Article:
Office Noise Pollution
One of the more common complaints I hear from tenants is that sound based disruption, or ‘noise pollution’, in their offices is hugely distracting, and likely impacting their productivity. Since I am routinely asked about ways to mitigate noise pollution, I thought I would highlight common problems and share some potential solutions.
Problem # 1: Speaking Walls
We have all walked into a separate room for a private conversation only to discover we can hear everything our neighbour is saying. These ‘speaking walls’ result from inadequate insulation and open gaps in the a room. Ideas to address the ‘speaking wall’ phenomena include:
Increase the amount of fiberglass or cellulose insulation in partitions;
Use a wider stud for partitions to increase the width of the wall, and in turn the air pocket between sheets of drywall;
Use a double sheet of drywall on a single side or both sides of the wall;
Use solid core doors instead of hollow core doors;
Attach a door sweep at the base of doors to eliminate sound emitting gaps;
Use sound batt insulation above a suspended ceiling where there are shared walls, or;
Construct walls from the floor, through the suspended ceiling, to the underside of the deck.
Problem # 2: The Echo Effect
Although many companies like the aesthetic of hard floors (concrete, laminate, tile etc.) vs carpet , open ceilings vs suspended ceiling tiles, glass vs drywall, and laminate / metal workstation panels vs fabric workstation panels, hard surfaces reverberate sound creating an echo effect. As such, it seems like you are placing calls from a cave…or worse, a washroom. Potential solutions to consider include:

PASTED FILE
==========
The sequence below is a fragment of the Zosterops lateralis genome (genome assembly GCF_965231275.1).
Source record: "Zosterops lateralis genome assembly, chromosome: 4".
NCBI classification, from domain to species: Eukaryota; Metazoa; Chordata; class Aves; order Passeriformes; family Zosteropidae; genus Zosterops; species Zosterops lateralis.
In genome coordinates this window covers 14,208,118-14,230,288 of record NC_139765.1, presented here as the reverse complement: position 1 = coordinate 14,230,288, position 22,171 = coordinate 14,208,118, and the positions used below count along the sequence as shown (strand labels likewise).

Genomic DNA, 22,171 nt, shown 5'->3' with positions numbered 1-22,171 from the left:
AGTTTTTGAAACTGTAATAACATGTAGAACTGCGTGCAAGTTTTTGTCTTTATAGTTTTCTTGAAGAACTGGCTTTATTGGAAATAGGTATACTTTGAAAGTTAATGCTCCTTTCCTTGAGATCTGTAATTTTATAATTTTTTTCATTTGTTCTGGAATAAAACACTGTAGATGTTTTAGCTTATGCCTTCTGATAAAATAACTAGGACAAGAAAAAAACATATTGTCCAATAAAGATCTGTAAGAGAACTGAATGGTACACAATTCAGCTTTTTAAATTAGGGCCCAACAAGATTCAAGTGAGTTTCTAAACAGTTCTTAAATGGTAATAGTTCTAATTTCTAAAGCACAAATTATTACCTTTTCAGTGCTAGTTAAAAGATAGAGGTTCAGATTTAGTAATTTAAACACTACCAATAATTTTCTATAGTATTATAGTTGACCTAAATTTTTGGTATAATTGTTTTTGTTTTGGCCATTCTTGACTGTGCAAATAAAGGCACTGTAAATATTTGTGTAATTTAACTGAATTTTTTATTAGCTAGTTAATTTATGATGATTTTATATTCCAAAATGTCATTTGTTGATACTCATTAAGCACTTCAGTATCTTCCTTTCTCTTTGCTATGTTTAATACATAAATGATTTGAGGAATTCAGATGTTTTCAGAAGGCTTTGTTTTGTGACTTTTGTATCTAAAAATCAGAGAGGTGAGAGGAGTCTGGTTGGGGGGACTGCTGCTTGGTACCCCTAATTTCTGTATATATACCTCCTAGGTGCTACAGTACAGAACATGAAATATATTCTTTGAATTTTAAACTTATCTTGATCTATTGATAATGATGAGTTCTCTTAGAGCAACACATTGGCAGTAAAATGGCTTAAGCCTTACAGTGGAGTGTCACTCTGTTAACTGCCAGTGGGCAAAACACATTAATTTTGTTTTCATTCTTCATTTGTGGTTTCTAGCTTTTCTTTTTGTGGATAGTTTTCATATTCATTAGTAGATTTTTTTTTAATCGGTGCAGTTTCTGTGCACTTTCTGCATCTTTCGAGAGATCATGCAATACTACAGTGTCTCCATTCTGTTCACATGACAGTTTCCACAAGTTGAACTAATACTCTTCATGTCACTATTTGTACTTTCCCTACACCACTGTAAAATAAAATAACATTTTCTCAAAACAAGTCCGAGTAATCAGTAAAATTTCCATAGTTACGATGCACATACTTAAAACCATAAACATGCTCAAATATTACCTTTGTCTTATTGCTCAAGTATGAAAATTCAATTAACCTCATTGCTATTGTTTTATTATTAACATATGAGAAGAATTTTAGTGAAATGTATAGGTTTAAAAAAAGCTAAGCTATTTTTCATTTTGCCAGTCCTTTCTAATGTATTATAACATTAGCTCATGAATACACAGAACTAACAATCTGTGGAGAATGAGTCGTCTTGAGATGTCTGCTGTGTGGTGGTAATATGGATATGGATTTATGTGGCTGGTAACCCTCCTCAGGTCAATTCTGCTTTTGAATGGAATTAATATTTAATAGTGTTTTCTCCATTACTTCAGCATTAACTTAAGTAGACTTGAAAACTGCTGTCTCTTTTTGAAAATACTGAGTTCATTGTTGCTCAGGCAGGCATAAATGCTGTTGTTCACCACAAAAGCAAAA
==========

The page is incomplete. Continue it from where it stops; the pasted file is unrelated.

Hang pictures, paintings, fabric, cork boards etc. to help absorb sound;
Add plants (they are natures sound absorbers);
Use soft materials like fabric on the interior of workstation panels;
Use carpet instead of hard flooring surfaces;
Look for space with good quality suspended ceilings.
Problem # 3: Background noise
When background noise is constant, like the hum of a buildings air handling system, we adapt to the sound and no longer recognize it as noise. When sounds are more intermittent, like a neighbours conversation, foot steps, rolling chairs, copy machines, etc., they tend to disrupt our concentration. Some ideas to help reduce background noise in an office include:
Minimize hard surfaces to limit the deflection of sound;
Ensure high quality seals for all glass sidelights and glass walls;
Consider using sound proof glass (typically laminate covered / dual panel);
Orientate workstations so people don’t face each other (think angled clusters rather than linear benches);
Use higher (60″+ panels) to absorb conversations in workstations;
Install a sound masking systems (they produce low level ambient noise that drowns out much of the standard sounds of office space).
Problem # 4: The Wrong Building, The Wrong Location
You can implement all of the solutions that I have listed above but if you are in the wrong building, or wrong location, they may not help. Simple things to consider when assessing for potential noise pollution of a space include:
Wood frame buildings (think old low rise buildings) usually transfer more sound than concrete construction;
Check the current tenant mix and ensure the existing uses are compatible (e.g. is there a fitness centre below you? Call centre next door?);
Speak with existing tenants about the noise they experience;
Be aware of future construction plans for the building and surrounding area.
If you are currently experiencing high levels of office noise pollution, some of the solutions I have mentioned may help. However, others are construction-heavy and may be best tackled during lease renewal negotiations or relocations. Either way, there is usually a solution.
For comments, questions, or suggestions for future posts, please contact me directly.
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